Because Connecticut lost a major source of revenue when tolls were removed in the 1980s, the state has become heavily dependent on federal funding to finance its highway projects. With the cost of construction outpacing the amount of revenue generated by the federal gasoline tax, experts anticipate the Federal Highway Trust Fund--from which most of Connecticut's highway maintenance and expansion money comes--will be depleted by 2010. Additionally, the evolution of electronic toll collection and automated toll collection technologies throughout the 1990s and early 2000s, combined with the skyrocketing cost of upgrading the Connecticut Turnpike, continued to fuel the debate over reinstating tolls on the Turnpike. Additionally, federal legislation known as SAFETEA-LU, enacted in 2005, afforded states greater flexibility in allowing them to operate toll roads and still receive federal funds for transportation projects, and some states have even turned to the private sector to fund maintenance of highways. The Safe, Accountable, Flexible, Efficient Transportation Equity Act: A Legacy for Users (SAFETEA-LU), which governs United States federal surface transporation spending through 2010, was signed into law by President George W. Bush in Montgomery, Illinois on August 10, 2005. ...


Studies have also suggested re-tolling the Turnpike as a means of congestion management, where toll fares can be increased during rush hour periods and discounts for carpools and off-peak travel. The objective is to encourage motorists to carpool and use mass transit to reduce congestion on the Turnpike. Some of these strategies are being discussed as possible solutions to funding several billion dollars worth of upgrades to the Turnpike. In February 2007 the Connecticut Department of Transportation announced a $4 million study concerning the reinstatement of tolls on the Turnpike. The study will consider a range of tolling alternatives, including value pricing, HOT lanes, and possibly leasing the Turnpike similar to the Indiana Toll Road arrangement. This page is a candidate to be moved to Wiktionary. ... Indiana Toll Road Length: 156. ...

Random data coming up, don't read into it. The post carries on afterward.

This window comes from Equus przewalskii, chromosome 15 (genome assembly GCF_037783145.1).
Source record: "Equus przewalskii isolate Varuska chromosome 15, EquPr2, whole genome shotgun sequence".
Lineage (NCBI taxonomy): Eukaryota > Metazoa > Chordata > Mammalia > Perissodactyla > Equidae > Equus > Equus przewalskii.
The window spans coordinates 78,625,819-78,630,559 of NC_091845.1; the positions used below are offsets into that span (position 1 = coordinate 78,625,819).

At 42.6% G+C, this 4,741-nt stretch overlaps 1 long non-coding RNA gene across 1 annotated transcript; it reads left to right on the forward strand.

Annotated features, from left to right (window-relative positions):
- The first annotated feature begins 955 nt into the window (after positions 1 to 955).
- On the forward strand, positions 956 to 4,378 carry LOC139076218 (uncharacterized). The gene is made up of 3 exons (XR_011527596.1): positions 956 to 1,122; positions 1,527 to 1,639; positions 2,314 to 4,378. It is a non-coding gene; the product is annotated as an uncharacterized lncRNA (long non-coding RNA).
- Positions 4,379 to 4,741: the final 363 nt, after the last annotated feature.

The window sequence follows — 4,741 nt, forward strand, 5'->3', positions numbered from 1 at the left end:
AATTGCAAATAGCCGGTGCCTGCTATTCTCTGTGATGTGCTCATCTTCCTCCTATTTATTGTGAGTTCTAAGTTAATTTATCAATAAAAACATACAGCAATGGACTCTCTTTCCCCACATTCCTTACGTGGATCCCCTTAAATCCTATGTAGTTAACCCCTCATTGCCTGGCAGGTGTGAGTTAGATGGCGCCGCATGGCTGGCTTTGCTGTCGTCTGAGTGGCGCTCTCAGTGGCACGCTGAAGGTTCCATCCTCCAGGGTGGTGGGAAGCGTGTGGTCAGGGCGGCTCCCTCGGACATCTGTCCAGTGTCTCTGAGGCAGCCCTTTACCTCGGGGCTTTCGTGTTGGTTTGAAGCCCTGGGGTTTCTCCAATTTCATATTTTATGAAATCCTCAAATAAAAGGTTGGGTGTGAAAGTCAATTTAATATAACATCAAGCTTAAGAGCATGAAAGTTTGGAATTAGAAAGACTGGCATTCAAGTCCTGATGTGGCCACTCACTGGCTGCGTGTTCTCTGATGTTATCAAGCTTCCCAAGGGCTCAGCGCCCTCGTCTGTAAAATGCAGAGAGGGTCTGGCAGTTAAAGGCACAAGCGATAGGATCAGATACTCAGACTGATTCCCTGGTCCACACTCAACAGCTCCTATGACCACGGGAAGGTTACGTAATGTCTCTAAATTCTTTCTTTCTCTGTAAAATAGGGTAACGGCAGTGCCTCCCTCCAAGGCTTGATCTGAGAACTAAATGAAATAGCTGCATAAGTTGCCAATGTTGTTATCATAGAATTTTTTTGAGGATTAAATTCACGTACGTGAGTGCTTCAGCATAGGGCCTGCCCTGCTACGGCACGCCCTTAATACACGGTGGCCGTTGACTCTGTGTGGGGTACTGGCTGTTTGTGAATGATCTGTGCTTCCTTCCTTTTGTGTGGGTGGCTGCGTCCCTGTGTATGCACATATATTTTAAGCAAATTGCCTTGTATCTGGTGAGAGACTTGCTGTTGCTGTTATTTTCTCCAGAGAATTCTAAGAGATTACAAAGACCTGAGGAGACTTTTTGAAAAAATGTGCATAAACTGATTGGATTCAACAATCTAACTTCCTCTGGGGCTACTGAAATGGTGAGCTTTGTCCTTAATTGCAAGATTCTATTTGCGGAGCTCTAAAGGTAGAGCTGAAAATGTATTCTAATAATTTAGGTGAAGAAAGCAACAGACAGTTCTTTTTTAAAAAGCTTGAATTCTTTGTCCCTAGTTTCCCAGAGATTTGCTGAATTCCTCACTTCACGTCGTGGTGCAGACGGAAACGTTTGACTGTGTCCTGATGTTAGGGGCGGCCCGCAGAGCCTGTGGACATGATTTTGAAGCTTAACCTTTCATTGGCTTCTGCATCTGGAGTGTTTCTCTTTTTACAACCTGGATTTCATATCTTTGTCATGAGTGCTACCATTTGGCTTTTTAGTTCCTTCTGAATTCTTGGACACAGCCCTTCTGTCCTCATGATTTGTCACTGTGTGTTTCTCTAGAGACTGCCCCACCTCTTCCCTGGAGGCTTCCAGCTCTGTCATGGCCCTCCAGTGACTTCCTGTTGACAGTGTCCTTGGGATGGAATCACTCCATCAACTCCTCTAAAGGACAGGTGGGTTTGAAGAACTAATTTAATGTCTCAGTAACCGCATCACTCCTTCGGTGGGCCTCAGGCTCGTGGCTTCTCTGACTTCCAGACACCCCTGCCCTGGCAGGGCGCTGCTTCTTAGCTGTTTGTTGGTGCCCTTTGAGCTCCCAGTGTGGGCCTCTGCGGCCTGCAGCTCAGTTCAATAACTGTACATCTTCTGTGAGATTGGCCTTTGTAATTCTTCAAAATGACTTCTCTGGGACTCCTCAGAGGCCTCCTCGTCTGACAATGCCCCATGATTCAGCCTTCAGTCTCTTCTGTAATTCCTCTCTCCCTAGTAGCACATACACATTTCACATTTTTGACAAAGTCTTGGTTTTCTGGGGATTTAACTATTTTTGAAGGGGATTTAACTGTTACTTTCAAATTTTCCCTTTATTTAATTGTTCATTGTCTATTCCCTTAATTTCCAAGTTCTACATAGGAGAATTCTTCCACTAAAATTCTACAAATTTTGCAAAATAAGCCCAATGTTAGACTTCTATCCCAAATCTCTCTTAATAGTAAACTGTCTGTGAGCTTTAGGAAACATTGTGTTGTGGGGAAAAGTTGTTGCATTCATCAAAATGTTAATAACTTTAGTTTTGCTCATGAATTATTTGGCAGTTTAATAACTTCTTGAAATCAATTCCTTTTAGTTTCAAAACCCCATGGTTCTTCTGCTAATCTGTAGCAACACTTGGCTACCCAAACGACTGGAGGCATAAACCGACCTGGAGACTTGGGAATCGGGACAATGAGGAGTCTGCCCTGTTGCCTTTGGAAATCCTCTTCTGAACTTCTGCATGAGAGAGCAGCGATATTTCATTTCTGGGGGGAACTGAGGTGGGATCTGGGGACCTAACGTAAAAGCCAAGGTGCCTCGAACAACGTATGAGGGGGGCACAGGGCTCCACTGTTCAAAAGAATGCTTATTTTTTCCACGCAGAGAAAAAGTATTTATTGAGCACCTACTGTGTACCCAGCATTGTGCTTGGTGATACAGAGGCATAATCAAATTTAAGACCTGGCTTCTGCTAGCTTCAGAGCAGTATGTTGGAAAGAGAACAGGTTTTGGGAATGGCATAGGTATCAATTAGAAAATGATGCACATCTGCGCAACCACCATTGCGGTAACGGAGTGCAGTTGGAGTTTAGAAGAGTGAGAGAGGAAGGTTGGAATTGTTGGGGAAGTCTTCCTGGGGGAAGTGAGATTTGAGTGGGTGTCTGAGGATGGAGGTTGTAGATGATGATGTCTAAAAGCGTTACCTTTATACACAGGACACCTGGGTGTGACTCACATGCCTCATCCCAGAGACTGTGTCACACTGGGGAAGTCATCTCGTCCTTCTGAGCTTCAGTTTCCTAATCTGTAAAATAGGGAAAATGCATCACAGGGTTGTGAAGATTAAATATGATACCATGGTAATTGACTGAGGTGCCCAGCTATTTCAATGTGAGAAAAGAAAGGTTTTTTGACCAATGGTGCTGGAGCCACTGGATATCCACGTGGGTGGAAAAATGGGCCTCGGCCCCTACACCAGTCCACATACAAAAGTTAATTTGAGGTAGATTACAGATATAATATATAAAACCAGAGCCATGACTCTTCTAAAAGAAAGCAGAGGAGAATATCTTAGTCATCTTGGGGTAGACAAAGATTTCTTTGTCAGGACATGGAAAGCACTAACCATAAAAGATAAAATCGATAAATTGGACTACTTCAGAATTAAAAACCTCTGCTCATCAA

Exit List

Connecticut Turnpike Exit List

Exits 2 to 76 of the Turnpike are part of I-95 and exits 77 to 90 are part of I-395. ...

Service plazas and rest areas

The turnpike has 13 service plazas. All are open 24 hours and have fuel service. Most have fast food service (sit-down dining, originally featured in some plazas, has been replaced in those facilities by food-court set-ups). Some have small gift shops. The 3 easternmost plazas do not have food service, only gas stations and convenience stores. All plazas have pay phones and restrooms.

  • Darien westbound - MP 9 between Exits 10 and 9 - Food and Fuel
  • Darien eastbound - MP 12 between Exits 12 and 13 - Food and Fuel - Connecticut Welcome Center. The McDonald's restaurant at this service area claims to be the busiest in the country.
  • Fairfield eastbound and westbound - MP 25 between Exits 21 ans 22 - Food and Fuel
  • Milford eastbound and westbound - MP 41 between Exits 40 and 41 - Food and Fuel
  • Branford eastbound and westbound - MP 52 between Exits 53 and 54 - Food and Fuel
  • Madison eastbound and westbound - MP 65 between Exits 61 and 62 - Food and Fuel
  • Montville westbound only - MP 96 between Exits 79A and 79 - Fuel and Convenience Store
  • Plainfield eastbound and westbound - MP 123 between exits 89 and 90 - Fuel and Convenience Store

The former eastbound Montville service area has been turned into a State Police barracks. Located in Fairfield County, Connecticut Coordinates: , NECTA Bridgeport-Stamford Region South Western Region Incorporated 1820 Government  - Type Representative town meeting  - First selectman Evonne M. Klein Area  - City 60. ... Located in Fairfield County, Connecticut Coordinates: , NECTA Bridgeport-Stamford Region South Western Region Incorporated 1820 Government  - Type Representative town meeting  - First selectman Evonne M. Klein Area  - City 60. ... McDonalds Corporation (NYSE: MCD) is the worlds largest chain of fast-food restaurants, primarily selling hamburgers, chicken, french fries, milkshakes and soft drinks. ... Fairfield is a town located in Fairfield County, Connecticut, United States. ... Nickname: A Small City with a Big Heart Coordinates: NECTA Bridgeport-Stamford Region South Central Region Named 1640 Incorporated (city) 1959 Government type Mayor-council  - Mayor James L. Richetelli, Jr. ... Academy in Branford. ... Madison is a town in the southeastern corner of New Haven County, Connecticut, and it occupies a central location on the Connecticut Shoreline area. ... Montville is a town in New London County, Connecticut, United States. ... Plainfield is a town located in Windham County, Connecticut. ...